OK... that's my moans taken care of so what elements of the book did I enjoy? Well first of all the 500+ pages are not solely due to the irritating retelling of scenes - as the first book in a new series there has to be a large amount of setting up take place and I believe that Rick Riordan does this pretty well. I think this was easier for him in the Percy Jackson series as the concept of ancient Greek Gods having modern-day offspring was more straightforward. In The Red Pyramid Carter and Sadie are not gods or even demi-gods, they are just normal kids who happen to be descended from the pharoahs of ancient Egypt. This requires a lot of necessary history telling and world building as the two siblings slowly discover that their lives are far from ordinary.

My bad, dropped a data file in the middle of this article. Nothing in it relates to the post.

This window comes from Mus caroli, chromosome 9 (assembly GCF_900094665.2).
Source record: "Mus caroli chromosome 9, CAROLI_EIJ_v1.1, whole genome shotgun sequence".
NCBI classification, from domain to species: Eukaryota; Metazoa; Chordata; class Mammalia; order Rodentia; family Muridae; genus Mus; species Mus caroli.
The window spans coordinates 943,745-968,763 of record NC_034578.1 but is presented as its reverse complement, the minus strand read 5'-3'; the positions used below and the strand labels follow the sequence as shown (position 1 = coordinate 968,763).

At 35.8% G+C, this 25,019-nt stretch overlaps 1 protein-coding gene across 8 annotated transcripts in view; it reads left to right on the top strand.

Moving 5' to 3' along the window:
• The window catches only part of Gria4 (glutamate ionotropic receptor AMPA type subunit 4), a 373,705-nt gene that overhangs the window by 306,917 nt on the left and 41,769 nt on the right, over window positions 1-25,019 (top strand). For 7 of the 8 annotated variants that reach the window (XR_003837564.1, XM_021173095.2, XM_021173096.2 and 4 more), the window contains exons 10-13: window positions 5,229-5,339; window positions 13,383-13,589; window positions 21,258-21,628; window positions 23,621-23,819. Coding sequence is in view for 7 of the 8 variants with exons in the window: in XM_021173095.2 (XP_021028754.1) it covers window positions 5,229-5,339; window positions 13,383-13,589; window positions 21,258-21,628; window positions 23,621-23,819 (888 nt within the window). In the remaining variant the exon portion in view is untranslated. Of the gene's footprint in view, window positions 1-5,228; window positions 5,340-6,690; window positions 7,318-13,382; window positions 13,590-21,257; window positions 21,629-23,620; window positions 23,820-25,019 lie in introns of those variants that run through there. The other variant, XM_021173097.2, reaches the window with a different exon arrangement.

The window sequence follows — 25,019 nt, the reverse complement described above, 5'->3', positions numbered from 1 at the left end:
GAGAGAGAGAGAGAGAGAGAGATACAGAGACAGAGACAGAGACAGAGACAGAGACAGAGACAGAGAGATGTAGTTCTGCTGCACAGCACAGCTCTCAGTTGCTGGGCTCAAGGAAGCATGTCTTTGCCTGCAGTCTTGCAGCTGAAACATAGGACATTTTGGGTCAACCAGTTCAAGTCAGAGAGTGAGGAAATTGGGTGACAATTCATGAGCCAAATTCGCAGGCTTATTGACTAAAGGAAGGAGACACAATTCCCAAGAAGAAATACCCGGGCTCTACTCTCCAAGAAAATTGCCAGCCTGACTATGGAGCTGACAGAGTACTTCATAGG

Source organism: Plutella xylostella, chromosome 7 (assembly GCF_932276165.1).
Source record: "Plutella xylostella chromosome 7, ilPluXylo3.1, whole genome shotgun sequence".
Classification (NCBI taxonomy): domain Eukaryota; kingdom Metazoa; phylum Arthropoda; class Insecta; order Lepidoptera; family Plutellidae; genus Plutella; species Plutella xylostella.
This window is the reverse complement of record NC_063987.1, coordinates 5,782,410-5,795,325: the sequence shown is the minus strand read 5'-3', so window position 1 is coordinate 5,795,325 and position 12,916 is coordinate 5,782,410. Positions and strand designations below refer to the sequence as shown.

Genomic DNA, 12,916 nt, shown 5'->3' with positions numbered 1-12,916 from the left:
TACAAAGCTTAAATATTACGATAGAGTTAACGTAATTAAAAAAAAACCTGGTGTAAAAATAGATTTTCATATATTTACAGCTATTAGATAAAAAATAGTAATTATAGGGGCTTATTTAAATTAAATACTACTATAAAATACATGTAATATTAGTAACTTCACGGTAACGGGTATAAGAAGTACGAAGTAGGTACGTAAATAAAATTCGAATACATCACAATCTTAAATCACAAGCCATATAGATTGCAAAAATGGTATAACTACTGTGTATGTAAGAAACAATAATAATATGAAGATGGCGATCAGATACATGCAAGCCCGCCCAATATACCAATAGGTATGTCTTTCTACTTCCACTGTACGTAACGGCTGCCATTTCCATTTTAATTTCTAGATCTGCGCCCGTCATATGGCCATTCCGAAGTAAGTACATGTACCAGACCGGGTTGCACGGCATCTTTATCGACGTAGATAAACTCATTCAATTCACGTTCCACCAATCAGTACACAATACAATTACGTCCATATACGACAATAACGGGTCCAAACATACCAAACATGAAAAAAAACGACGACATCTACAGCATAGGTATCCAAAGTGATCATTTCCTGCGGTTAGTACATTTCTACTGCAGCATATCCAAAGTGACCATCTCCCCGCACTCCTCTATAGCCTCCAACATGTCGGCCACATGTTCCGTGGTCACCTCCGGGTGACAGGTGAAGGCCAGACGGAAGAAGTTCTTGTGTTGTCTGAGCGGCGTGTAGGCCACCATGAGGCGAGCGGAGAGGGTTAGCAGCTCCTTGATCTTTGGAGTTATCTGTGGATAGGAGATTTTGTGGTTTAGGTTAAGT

I also loved the way Rick Riordan built the mythology of Ancient Egypt into this modern tale - this man really knows his stuff! Some might say that he is just repeating a formula that he has already proved to be successful, but this is certainly no Percy Jackson copy. Egyptian mythology is far more complicated than the Greek tales and also far less well known (Mummy movies aside it has been represented on the big screen far fewer times) and this creates quite a task for the author. Just read this short piece on Wikipedia about Osiris and you will see what I mean about complicated. However, as I said, Rick Riordan knows his material and his passion for this mythology really shines through, just as it did in the Percy Jackson series, and this will give the inquisitive minds of his young (and old) readers to further investigate and learn about these ancient stories (I have spent a good few hours reading up on the likes of Isis, Horus and Set since I finished the book).